Cite as: N Seithi, “Exploiting Existing Data for Health Research: Conference Report”, (2013) 10:4 SCRIPTed 478 http://script-ed.org/?p=1267
© Nayha Seithi 2013.
This work is licensed under a Creative Commons Attribution-NonCommercial-ShareAlike 4.0 International License.
“Exploiting Existing Data for Health Research” was held at the University of St Andrews in Scotland from the 28th-30th August 2013. This was the fourth such conference organised under the auspices of SHIP (The ScottisH Informatics Programme) which is a collaboration between the Universities of Dundee, Edinburgh, Glasgow and St Andrews with the Information Services Division (ISD) of NHS Scotland. It serves to provide a research platform for the use of electronic health records.
A day of training workshops was held prior to the official opening of the conference. The governance workshop was well attended with interesting discussions around challenges to information governance.
The conference opened with a plenary address from Dr Chris Chute of the Mayo Clinic, who discussed Big Data and healthcare.
Both the significant increase in delegate numbers as compared to the previous conference, and the diverse range of countries represented at this year’s conference are indicators of the growing recognition of data linkage for health research not only on a Scottish, but also at a UK and an International level.
The conference organisers offered a very compact programme of events centred around the key conference themes which included: the value of record linkage in health research; the use of routinely collected data in clinical trials; patients’ Rights and the Public Interest: What does good governance look like? and the methodological challenges of record linkage. Each of the panel sessions included global perspectives of data linkage studies in practice and discussion of practical, methodological and governance issues around such research. The fact that many presenters and delegates were attending from outside the UK (with notable contingents from Canada and Australia – both well-known for their successes in this area) offered the opportunity to share experiences and to form global comparisons.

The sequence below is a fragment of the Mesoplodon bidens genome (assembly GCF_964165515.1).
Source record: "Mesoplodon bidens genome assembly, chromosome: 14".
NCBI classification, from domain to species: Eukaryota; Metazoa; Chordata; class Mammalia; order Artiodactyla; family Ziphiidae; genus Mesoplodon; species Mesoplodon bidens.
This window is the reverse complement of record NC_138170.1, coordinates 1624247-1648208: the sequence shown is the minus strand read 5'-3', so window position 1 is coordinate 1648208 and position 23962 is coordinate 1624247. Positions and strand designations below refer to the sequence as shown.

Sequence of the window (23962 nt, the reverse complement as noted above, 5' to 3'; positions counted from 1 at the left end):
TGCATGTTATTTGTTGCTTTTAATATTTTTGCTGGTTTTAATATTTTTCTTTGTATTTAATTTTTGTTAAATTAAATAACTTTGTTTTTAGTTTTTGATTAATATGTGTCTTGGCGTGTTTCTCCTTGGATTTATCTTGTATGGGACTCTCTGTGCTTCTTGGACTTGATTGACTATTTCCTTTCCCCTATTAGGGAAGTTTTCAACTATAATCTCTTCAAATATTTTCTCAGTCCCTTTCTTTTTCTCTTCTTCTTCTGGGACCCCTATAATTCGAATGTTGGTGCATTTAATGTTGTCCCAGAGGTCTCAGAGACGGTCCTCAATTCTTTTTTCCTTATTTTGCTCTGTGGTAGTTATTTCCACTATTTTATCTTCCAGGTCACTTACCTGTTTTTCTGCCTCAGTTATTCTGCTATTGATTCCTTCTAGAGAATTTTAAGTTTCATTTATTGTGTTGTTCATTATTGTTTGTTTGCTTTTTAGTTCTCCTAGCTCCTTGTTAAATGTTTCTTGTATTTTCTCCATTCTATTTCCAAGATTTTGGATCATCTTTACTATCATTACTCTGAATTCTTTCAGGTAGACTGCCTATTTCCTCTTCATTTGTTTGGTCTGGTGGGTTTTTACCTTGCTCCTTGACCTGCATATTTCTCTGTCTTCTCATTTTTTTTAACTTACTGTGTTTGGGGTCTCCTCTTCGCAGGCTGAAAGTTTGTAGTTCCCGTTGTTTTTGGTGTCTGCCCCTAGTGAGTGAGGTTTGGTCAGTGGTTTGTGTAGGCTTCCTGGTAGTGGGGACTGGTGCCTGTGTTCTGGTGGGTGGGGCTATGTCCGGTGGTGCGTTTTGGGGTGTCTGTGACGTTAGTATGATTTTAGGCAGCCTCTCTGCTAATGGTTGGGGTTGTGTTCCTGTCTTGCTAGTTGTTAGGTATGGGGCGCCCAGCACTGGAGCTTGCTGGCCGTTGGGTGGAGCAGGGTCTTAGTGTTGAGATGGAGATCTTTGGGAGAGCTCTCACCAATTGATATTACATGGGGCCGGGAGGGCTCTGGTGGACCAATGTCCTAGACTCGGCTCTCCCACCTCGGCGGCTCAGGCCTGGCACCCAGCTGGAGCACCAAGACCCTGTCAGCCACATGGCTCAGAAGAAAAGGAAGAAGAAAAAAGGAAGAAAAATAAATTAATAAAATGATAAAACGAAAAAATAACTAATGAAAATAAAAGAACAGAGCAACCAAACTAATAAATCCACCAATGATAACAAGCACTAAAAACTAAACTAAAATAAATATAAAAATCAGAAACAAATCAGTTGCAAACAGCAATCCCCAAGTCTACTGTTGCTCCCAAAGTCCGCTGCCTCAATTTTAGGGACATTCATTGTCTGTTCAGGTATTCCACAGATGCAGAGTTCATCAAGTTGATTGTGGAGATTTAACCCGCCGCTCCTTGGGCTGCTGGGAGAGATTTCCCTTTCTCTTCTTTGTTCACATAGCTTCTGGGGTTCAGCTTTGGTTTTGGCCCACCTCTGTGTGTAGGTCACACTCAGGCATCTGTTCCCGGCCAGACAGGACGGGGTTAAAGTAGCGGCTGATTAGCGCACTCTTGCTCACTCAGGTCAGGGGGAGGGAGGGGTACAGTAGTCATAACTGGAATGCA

One plenary included discussion of where e-Health research is headed in the UK by Professor Ronan Lyons, Professor Iain Buchan, Professor Harry Hemingway, Professor Andrew Morris and Dr. Chris Dibben. The new e-Health infrastructure, a UK wide endeavour was discussed, with particular focus on the governance challenges that might arise out of such initiatives.
A particularly memorable keynote entitled “Reboot 2020” was offered by Sander Duivestein from the Institute for the Analysis of New Technology at Sogeti. The author of “Me the Media: The Rise of the Conversation Society’, Sander offered a particularly thought-provoking presentation on just how technology-dependant our lives are, and shared with us his projections for the future.
Of course, remaining true to Scottish hospitality, an exciting social programme was also offered including a whisky tasting and a conference dinner with traditional ceilidh dancing at the famous Old Course Hotel.
* Research Fellow and Doctoral Candidate at the AHRC/SCRIPT Centre, Deputy Director of the Mason Institute, School of Law, University of Edinburgh.